|BY ROB HOTAKAINEN, email@example.com
At the same time that President Donald Trump is pushing a plan to increase defense spending by 10 percent, Washington state Rep. Adam Smith says it’s time to save money by closing some of the nation’s military bases.
Smith, the top Democrat on the House Armed Services Committee, wants to reopen the controversial Base Realignment and Closure process, known as BRAC, last used in 2005.
While the 11th-term congressman has promoted base closings before with no luck, there are signs that the idea is getting increased attention this year on Capitol Hill.
“We ought to give it serious consideration,” Arizona Republican Sen. John McCain, the chairman of the Senate Armed Services Committee, said in an interview Tuesday.
And South Carolina Republican Sen. Lindsey Graham, another member of the panel, sounded receptive to the idea as well, saying: “I’ll follow Senator McCain’s lead on this.”
Smith said that with McCain’s backing, “it makes it more likely that a BRAC will happen, if not this year, then soon.”
“It’s gaining momentum,” Smith said in an interview.
But he acknowledged that passing his bill on the matter — the Military Infrastructure Consolidation and Efficiency Act — won’t be easy, with many members of Congress worried that their districts might get hit by a base closing. And he said it’s unlikely that the Republican-led Congress would ever get behind the bill without a strong push from President Donald Trump.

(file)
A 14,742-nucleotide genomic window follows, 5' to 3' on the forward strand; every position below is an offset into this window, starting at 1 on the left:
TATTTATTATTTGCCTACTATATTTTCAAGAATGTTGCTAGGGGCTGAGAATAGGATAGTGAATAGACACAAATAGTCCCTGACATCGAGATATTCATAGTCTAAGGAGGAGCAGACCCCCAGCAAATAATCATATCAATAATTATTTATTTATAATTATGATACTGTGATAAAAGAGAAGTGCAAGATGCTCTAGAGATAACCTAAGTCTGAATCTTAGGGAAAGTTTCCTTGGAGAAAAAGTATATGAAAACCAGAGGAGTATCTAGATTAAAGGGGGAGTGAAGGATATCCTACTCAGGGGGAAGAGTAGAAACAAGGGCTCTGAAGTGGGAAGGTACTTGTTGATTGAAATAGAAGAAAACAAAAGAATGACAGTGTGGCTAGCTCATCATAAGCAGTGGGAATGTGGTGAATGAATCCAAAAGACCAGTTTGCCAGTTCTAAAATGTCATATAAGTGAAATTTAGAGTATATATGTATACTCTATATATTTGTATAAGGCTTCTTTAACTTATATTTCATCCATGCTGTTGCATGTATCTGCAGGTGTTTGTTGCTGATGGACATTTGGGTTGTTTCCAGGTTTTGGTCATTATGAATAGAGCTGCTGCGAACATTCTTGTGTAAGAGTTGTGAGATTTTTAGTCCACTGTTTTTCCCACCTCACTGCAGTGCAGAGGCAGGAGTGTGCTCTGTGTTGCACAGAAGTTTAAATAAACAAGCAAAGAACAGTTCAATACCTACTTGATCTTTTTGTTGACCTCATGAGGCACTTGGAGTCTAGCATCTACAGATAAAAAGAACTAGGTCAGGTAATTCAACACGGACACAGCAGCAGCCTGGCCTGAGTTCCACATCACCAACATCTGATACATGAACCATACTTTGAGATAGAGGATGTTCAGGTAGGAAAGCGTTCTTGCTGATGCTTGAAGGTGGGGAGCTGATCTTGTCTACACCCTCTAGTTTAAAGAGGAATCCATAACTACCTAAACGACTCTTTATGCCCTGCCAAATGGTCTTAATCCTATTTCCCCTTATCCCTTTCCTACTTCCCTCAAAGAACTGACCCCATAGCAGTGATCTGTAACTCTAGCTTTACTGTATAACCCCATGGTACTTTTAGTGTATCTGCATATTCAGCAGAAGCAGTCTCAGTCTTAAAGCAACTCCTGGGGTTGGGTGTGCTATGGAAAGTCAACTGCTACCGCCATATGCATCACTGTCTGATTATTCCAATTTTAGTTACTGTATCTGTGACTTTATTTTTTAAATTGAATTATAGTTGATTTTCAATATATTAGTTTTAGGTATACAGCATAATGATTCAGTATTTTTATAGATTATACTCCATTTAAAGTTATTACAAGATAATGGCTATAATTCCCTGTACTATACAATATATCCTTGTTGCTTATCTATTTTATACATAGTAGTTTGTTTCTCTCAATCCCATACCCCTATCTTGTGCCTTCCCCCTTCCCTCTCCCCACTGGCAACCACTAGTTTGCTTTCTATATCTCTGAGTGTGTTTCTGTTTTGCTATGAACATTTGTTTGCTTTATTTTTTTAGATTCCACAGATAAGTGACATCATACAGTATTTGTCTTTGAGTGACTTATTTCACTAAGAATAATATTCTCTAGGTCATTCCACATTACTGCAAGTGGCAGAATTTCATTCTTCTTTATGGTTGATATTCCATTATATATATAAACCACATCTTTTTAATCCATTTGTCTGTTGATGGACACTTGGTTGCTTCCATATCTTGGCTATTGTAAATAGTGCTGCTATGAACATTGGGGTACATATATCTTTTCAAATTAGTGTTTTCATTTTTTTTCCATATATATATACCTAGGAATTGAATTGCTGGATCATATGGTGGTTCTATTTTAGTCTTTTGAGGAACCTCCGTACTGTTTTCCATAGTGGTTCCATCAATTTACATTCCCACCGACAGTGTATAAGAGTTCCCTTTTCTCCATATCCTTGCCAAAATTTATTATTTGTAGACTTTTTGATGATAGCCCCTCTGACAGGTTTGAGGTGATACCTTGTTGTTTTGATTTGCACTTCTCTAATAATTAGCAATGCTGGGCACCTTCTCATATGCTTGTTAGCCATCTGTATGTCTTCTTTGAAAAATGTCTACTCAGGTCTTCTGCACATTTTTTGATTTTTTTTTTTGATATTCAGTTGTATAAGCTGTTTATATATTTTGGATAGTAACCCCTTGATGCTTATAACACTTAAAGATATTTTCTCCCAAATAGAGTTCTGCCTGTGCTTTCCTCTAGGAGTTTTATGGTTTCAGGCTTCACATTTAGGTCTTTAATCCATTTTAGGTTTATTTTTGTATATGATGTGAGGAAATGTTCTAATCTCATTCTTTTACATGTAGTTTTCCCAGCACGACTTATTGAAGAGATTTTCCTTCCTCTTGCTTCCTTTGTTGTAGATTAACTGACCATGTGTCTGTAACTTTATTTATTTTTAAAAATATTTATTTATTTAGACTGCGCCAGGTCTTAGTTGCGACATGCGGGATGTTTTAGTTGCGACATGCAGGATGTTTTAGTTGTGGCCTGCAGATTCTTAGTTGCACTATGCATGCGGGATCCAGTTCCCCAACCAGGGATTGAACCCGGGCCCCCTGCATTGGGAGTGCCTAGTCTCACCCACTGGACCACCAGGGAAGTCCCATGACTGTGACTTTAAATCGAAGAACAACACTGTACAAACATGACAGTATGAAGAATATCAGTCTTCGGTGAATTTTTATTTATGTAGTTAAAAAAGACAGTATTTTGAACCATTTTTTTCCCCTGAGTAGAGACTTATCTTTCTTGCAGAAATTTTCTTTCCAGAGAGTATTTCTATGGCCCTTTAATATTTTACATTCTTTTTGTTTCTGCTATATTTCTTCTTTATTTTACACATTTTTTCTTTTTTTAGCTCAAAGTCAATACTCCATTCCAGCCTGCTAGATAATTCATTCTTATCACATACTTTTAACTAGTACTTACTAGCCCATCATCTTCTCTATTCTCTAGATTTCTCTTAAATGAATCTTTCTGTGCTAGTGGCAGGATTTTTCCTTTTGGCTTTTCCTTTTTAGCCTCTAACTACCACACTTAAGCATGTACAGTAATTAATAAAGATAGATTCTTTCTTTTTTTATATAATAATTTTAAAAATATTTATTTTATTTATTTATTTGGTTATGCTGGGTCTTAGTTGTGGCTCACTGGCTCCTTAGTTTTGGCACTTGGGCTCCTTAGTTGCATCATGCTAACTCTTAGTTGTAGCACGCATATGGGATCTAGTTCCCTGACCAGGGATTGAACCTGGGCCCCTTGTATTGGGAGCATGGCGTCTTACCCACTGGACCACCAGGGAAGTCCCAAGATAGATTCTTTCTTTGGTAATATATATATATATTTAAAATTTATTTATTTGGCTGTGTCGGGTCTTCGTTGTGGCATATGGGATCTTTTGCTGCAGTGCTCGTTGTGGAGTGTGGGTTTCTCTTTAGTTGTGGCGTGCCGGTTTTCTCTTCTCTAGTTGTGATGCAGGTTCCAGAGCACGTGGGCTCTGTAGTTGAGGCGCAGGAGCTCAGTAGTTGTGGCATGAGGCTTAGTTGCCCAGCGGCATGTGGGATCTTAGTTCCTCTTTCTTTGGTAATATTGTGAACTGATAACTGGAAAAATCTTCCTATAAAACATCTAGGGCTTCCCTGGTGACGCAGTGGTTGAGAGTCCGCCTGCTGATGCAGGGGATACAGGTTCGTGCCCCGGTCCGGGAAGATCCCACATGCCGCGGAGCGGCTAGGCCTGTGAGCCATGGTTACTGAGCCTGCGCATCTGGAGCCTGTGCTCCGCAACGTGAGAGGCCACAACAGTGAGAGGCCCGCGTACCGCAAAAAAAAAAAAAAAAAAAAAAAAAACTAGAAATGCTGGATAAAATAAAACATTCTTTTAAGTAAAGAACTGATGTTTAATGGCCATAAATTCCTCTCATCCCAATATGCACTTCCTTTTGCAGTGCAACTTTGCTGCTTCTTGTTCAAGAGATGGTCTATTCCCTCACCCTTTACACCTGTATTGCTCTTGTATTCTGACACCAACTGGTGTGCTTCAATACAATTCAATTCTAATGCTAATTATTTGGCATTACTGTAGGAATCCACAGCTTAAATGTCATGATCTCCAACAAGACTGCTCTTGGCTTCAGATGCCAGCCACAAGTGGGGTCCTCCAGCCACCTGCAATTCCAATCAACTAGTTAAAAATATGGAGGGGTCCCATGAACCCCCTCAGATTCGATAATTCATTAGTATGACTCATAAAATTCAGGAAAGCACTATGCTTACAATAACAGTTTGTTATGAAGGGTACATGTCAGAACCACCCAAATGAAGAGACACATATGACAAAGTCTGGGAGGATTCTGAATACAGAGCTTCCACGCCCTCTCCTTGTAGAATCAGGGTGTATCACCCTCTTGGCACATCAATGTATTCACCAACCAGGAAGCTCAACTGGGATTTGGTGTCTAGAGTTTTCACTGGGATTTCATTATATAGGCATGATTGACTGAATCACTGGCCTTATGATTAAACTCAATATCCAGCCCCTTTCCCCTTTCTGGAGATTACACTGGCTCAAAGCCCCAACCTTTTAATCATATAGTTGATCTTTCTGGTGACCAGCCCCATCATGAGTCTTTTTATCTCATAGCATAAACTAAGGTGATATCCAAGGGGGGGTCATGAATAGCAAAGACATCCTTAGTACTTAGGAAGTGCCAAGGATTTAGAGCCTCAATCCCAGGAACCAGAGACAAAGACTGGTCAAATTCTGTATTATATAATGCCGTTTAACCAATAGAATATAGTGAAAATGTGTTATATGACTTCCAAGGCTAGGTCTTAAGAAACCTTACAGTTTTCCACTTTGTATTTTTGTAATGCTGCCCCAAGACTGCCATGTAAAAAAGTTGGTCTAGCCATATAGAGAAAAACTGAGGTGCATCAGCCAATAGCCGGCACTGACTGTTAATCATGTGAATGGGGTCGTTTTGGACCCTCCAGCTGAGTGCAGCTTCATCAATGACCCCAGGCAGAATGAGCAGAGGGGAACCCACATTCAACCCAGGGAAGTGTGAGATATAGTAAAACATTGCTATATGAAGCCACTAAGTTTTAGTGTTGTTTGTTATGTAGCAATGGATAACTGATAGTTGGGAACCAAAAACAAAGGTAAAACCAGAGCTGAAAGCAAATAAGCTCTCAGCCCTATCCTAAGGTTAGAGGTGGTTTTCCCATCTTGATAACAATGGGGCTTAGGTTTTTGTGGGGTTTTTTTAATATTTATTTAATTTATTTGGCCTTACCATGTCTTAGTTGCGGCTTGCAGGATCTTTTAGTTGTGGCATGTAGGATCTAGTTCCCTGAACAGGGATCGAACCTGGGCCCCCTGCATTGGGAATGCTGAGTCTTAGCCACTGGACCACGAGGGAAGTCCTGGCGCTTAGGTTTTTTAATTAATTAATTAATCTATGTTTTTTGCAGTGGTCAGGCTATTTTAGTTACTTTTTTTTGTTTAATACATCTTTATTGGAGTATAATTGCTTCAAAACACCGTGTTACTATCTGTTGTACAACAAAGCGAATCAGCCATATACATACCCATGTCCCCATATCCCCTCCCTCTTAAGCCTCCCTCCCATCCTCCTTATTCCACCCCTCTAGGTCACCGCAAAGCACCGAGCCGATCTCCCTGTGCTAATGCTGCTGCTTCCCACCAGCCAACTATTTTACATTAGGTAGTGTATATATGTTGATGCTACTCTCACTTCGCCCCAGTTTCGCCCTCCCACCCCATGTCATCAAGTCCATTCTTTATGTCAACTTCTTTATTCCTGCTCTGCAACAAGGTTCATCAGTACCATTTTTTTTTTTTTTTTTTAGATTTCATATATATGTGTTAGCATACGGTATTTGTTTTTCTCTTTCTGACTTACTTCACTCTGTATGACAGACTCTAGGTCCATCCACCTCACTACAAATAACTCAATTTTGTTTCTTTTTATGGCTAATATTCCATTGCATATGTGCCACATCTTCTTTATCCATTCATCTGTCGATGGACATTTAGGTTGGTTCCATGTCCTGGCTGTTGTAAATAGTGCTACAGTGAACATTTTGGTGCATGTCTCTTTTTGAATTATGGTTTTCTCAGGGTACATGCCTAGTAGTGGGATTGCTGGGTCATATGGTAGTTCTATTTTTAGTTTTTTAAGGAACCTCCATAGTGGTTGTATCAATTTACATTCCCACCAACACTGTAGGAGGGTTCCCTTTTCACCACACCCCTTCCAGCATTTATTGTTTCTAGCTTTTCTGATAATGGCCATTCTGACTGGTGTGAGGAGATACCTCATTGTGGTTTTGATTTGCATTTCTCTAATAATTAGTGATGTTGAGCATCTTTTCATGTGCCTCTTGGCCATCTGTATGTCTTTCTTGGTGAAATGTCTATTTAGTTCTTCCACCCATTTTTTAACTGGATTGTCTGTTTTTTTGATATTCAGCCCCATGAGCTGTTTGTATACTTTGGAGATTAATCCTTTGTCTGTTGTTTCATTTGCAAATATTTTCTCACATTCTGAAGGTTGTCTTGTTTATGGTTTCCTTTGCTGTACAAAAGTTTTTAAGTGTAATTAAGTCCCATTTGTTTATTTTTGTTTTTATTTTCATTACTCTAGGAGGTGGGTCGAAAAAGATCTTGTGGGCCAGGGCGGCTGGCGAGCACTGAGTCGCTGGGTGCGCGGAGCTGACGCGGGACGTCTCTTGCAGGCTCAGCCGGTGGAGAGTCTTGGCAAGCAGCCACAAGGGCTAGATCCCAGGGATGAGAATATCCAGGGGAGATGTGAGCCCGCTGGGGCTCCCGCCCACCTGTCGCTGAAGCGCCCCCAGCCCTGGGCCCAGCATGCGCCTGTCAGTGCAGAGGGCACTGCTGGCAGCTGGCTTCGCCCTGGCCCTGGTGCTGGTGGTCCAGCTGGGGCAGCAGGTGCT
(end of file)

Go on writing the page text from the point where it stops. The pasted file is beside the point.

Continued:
“People are nervous about being a member of Congress when one of his or her bases (ends up) getting closed,” Smith said. “It’s a tough sell because that tends to be the focus, but look, given all of our national security needs, we need to save money wherever we can save money.”
In a report last year, the Pentagon said it has a 22 percent excess capacity rate and that it could save an additional $2 billion a year by closing or consolidating some of its facilities. The report said that prior base closures have saved the government more than $12 billion a year.
Others predicted that the bill is unlikely to go anywhere with Congress facing an already packed agenda.
“The plate is overflowing. … I would say you’d have to say the odds on something like that are pretty small,” said Democratic Sen. Ron Wyden of Oregon.
McCain said he was uncertain how much backing a base-closing plan would have among Senate Republicans.
“I don’t know — we haven’t discussed it,” he said. But he added that Congress must also move quickly on other fronts: “We need to build up the military. It’s been decimated.”
Two other veteran Republican senators said they had no interest in going through another round of base closings.
“All I can say is that my experience with the BRAC rounds was not a good one,” said GOP Sen. Susan Collins of Maine. “I found the process extremely arbitrary and I think we have a real problem in this country that we no longer have active duty bases in the Northeast.”
McCain first signaled his support for the idea in January, telling his colleagues he was “seriously considering” the idea.